How to Fix India's Male-Superiority Complex

Look to those most moved by the country's latest encounter with sexual violence.

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A girl holds a placard as she takes part in a protest rally in Hyderabad, India on December 29, 2012. (Krishnendu Halder/Reuters)

The recent rape of a 23-year old female student in New Delhi by six men on a public bus was so violent that she was on a ventilator and doctors had to remove most of her intestines. The case has opened a long-festering wound. It has brought the people of the city out to protest on the streets. It has inspired Bollywood celebrities to tweet and even make personal appearances to condemn the incident. It has given the opposition party in parliament yet another thing to shout about and it has shaken the incumbent party from its slumber.

Many are asking for stricter laws and better enforcement of those laws. Some are even asking for the death penalty. But such things would just be a Band-Aid over a more serious wound. The sickness runs much deeper -- and in fact, has spread nationwide. The malaise lies in the generally poor perception of women in Indian society. As Simone de Beauvoir would have quickly grasped, women in India are the second sex.

The preference for boys in so strong and so ingrained that it's rarely questioned. It's prevalent among all castes, economic classes, and genders. Even grandmothers are heard to voice their preference for male grandchildren. And in India, out of reverence for the elderly, where the old go, the young have followed.

This rape, the hundreds of others that are reported each year, and the many more that go unreported are mere symptoms of the bigger problem -- and that too, only one set of symptoms. There is a long list of other forms of violence perpetrated against women throughout their lives, from the time they are yet unborn (female feticide), to when they are young girls (a severely skewed sex ratio for children under age six), to teenagers (malnutrition, anemia, molestation), to adults (dowry deaths, maternal mortality, abuse), to the elderly (ostracism of widows).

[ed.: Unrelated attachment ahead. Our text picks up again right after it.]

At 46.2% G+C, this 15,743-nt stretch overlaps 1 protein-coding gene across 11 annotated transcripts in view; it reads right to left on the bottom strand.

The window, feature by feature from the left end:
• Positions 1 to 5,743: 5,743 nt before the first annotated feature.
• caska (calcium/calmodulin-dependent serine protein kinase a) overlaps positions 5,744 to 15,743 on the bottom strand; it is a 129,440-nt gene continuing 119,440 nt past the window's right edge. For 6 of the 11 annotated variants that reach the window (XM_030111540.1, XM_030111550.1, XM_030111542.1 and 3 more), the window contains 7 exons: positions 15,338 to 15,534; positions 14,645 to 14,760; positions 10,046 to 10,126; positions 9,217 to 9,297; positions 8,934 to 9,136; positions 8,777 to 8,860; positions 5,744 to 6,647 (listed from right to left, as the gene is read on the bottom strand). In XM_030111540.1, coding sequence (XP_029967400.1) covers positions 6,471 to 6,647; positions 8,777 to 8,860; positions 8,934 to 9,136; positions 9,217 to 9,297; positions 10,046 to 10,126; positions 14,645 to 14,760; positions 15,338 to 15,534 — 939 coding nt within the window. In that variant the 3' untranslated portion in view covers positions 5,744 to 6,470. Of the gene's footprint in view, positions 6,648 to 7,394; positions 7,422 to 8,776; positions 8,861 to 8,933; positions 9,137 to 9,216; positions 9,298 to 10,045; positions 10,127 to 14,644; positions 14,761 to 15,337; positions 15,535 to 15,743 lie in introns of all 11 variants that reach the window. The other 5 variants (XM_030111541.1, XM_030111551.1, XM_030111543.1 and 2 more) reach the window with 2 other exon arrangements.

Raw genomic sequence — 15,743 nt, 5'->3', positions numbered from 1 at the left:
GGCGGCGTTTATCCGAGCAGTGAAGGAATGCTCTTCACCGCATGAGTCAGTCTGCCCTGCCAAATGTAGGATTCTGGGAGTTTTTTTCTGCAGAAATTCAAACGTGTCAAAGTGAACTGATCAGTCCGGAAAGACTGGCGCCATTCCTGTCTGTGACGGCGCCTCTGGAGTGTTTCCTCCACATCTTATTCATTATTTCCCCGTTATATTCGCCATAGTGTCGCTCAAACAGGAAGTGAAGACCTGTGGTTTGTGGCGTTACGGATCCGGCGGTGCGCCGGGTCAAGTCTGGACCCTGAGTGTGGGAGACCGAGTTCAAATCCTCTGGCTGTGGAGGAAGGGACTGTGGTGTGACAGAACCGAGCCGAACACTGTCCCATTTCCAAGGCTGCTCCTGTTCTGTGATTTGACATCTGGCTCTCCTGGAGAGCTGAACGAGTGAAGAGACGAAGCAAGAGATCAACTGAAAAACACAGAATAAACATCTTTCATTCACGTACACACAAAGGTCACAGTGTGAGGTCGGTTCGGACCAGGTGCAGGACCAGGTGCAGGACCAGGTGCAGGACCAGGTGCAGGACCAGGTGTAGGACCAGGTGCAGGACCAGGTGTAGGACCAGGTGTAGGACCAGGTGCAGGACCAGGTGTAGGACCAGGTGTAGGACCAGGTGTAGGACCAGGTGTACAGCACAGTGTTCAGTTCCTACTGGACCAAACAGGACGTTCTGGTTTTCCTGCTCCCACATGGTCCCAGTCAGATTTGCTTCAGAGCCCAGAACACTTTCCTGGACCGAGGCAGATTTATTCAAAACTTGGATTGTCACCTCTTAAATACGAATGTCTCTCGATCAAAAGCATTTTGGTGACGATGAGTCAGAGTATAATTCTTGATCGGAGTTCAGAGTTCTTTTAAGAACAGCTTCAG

While people may squirm when blatantly faced with the issue, for the most part it is all accepted as being part of an ancient culture. The fear among the truly outraged is that in a few days the current protests will subside, the people on the streets will go home and back to their lives, and it will be business as usual until the next case of horrific sexual violence.

While more stringent laws and their implementation are definitely needed, what's more necessary is a change in attitude, a shift away from the prevailing assumption that women are not as valuable as men.

And while people are the problem, they are also the solution. Two characteristics of this case have stirred more people than ever before: the ferocity of the crime and the fact that the victim was from the urban middle-class. People suddenly realized that this could happen to their daughter, their sister, or themselves. We need to maintain and use the momentum of the outraged to spur change. Even if they currently amount to just a small percentage of the total population, given that India's population is a resounding 1.2 billion, even this small percentage forms a sizeable force. They can be used to enact several long-term measures of education and sensitization, beginning with children.

Presented by

Ranjani Iyer Mohanty is a writer, editor, and commentator based in India.

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